Arctic Yearbook 2015 - Page 387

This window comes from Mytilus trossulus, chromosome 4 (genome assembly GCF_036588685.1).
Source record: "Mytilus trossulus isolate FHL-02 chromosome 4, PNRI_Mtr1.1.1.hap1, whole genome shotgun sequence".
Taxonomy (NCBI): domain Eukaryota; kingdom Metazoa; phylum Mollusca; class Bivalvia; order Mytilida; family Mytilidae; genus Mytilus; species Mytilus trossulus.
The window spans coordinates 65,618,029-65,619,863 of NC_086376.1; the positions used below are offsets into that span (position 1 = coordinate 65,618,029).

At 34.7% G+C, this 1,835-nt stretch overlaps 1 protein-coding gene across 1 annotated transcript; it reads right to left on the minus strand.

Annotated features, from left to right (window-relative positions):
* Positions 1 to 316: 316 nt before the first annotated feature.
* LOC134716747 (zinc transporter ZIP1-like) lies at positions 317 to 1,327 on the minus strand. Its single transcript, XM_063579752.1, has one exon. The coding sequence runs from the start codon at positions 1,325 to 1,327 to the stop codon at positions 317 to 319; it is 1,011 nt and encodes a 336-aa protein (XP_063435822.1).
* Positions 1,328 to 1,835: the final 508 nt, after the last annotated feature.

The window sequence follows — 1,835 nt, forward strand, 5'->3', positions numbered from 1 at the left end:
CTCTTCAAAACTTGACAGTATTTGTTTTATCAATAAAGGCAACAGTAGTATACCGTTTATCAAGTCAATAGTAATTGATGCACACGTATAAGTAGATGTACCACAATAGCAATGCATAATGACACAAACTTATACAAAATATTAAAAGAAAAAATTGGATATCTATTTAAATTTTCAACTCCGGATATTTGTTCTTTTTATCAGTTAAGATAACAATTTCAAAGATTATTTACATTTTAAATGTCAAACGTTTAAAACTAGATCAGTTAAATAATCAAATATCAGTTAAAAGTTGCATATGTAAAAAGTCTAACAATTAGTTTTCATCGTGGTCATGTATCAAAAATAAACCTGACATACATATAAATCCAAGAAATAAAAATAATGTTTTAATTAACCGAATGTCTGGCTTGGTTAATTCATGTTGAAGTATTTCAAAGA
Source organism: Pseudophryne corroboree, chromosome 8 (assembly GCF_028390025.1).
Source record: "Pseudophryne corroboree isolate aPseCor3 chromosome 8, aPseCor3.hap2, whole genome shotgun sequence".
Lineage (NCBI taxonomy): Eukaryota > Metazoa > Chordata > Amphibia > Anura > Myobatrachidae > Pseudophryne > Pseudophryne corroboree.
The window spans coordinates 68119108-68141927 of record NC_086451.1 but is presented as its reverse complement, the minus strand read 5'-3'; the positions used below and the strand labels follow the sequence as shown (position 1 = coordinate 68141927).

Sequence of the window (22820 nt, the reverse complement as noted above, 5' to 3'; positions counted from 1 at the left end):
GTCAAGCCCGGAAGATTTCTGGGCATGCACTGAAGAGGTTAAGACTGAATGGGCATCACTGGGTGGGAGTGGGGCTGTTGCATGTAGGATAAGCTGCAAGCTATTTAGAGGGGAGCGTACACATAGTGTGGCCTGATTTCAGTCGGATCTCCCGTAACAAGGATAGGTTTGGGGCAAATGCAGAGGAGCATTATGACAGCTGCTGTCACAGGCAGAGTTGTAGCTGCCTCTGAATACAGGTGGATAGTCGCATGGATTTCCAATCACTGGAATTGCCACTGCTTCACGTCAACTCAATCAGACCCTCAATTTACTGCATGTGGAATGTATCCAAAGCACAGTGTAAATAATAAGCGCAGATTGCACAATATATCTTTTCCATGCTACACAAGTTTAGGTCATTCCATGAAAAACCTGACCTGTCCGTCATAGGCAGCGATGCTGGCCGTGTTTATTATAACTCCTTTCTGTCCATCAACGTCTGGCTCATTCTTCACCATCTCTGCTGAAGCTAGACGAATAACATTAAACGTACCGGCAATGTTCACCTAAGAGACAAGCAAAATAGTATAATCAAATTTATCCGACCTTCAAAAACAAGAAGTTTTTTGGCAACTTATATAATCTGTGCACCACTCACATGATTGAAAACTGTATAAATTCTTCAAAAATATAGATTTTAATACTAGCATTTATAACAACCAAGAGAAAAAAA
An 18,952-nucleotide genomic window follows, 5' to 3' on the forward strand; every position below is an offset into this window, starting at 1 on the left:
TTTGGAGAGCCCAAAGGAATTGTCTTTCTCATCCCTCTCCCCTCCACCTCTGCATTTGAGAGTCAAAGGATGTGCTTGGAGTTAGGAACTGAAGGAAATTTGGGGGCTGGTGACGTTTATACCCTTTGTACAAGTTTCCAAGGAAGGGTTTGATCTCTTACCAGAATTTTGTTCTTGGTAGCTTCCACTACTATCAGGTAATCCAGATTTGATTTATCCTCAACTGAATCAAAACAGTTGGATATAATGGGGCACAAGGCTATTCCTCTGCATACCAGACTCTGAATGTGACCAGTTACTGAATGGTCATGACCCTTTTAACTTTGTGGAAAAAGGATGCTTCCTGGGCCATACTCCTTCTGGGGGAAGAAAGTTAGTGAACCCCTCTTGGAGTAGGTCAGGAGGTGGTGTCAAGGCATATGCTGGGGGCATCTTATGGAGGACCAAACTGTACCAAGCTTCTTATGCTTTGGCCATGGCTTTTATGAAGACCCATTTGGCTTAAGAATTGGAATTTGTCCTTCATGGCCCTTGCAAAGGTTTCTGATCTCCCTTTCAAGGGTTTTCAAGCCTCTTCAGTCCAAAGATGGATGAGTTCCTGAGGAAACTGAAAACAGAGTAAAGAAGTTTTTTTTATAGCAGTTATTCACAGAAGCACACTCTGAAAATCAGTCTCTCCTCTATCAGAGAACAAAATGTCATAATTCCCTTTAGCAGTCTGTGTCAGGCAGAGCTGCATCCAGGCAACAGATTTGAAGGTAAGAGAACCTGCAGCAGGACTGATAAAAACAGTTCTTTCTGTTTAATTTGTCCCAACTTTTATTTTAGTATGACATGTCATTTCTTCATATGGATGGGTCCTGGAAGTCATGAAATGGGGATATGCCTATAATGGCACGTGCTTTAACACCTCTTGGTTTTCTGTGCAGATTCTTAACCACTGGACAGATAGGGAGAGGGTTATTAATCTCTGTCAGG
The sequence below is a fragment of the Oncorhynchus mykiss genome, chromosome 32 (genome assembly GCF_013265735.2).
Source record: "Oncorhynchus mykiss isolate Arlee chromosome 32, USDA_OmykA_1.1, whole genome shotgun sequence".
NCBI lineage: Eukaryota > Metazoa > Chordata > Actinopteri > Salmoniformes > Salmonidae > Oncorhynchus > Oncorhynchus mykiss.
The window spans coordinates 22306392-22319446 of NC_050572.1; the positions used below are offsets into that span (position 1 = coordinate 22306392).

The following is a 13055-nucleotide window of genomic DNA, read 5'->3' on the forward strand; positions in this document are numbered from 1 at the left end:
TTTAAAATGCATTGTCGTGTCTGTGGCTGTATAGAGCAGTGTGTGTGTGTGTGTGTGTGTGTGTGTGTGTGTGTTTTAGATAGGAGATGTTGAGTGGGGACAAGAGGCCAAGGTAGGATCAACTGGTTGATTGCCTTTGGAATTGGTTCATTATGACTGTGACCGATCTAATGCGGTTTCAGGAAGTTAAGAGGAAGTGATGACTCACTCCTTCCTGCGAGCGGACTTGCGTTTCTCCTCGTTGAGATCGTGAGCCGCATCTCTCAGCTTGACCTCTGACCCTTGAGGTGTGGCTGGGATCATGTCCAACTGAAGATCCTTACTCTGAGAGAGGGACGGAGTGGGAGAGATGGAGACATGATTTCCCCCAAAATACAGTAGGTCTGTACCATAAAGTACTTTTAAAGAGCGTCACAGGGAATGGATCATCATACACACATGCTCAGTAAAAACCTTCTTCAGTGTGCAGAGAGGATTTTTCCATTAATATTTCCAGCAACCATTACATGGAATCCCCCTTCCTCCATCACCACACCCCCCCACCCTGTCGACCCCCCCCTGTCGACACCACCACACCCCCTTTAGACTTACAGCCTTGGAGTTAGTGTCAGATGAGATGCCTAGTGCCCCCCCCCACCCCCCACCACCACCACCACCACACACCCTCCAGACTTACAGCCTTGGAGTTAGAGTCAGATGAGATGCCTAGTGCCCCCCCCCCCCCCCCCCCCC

387 Arctic Yearbook 2015 Chairmanship that recommended, among other actions, the establishment of a PP support fund to be funded by the Arctic states and a recommended operating balance of $1,000,000 USD. Later, during the Swedish Chairmanship, another report was funded by the Walter and Duncan Gordon Foundation, the Oak Foundation, and the MacArthur Foundation which had two main recommendations: to establish a task force during the Canadian Chairmanship to propose practical measures to address the challenges over the long term, including revisiting the idea of a PP core fund; and for the Arctic states to make short term commitments to support the PPs in all of the activities of the AC during the Canadian and U.S. chairmanships. The work which took place during the Canadian Chairmanship began with another study funded by the Government of Canada which stopped short of making firm recommendations, but again examined the concept of a PP core fund as well as potential support from AC observers. Following the release of the report a one day workshop was held in conjunction with the first SAO meeting October of 2014 in Yellowknife, NWT. The well attended workshop resulted in a decision to establish a small committee to examine and make recommendations on four areas of focus; 1) Observer funding of PP working group projects and an examination of potential exceptions to the “50% funding rule,” 2) To consider PP participation at the beginning of AC projects, 3) Enhancing capacity through and examination of business efficiencies in the AC; and 4) Explore additional AC Secretariat resources to support the PPs. Concurrent with the efforts of the Canadian Chairmanship the idea of a PP core fund was again brought up by an Observer organization, the World Wide Fund for Nature (WWF), which not only suggested establishing such a fund that would be administered by the six PP organizations through the IPS, but also committed to contributing to such a fund to improve PP capacity. Subsequently a three day PP support and capacity “summit” was held in March 2015, in Whitehorse, Yukon. The workshop, which was also funded by the Government of Canada, brought representatives from all six of the PP organizations together with the idea of examining how a PP core fund would actually work in practice. Also attending were representatives from the Government of Canada and the IPS (which organized the workshop). In addition, presentations from potential funders were made by the Gordon Foundation, Tides Canada (also representing the Arctic Funders Group), and NEFCO on the ACs Project Support Instrument (PSI). The meeting was very productive and resulted in the conclusion that two types of support funds were actually needed: 1) A core fund designed to contribute to PP administrative expenses, and designed to allow a contributor to generally support the work of all of the PPs with in a simple and transparent way, and 2) A project support fund which would allow contributors to donate funds to specific areas of interest (for example, Arctic marine issues), or to PP organizations located in certain geographic areas. The concept was that the core fund would be distributed to each PP organization equally, but that PPs would apply for project support funds and that funding decisions would be made by a governing body, potentially the IPS Board. The meeting also produced a PP Agreement in Principle on the founding of the funds, draft language regarding the meeting outcomes for the Iqaluit Declaration, and a work plan for moving forward. Gamble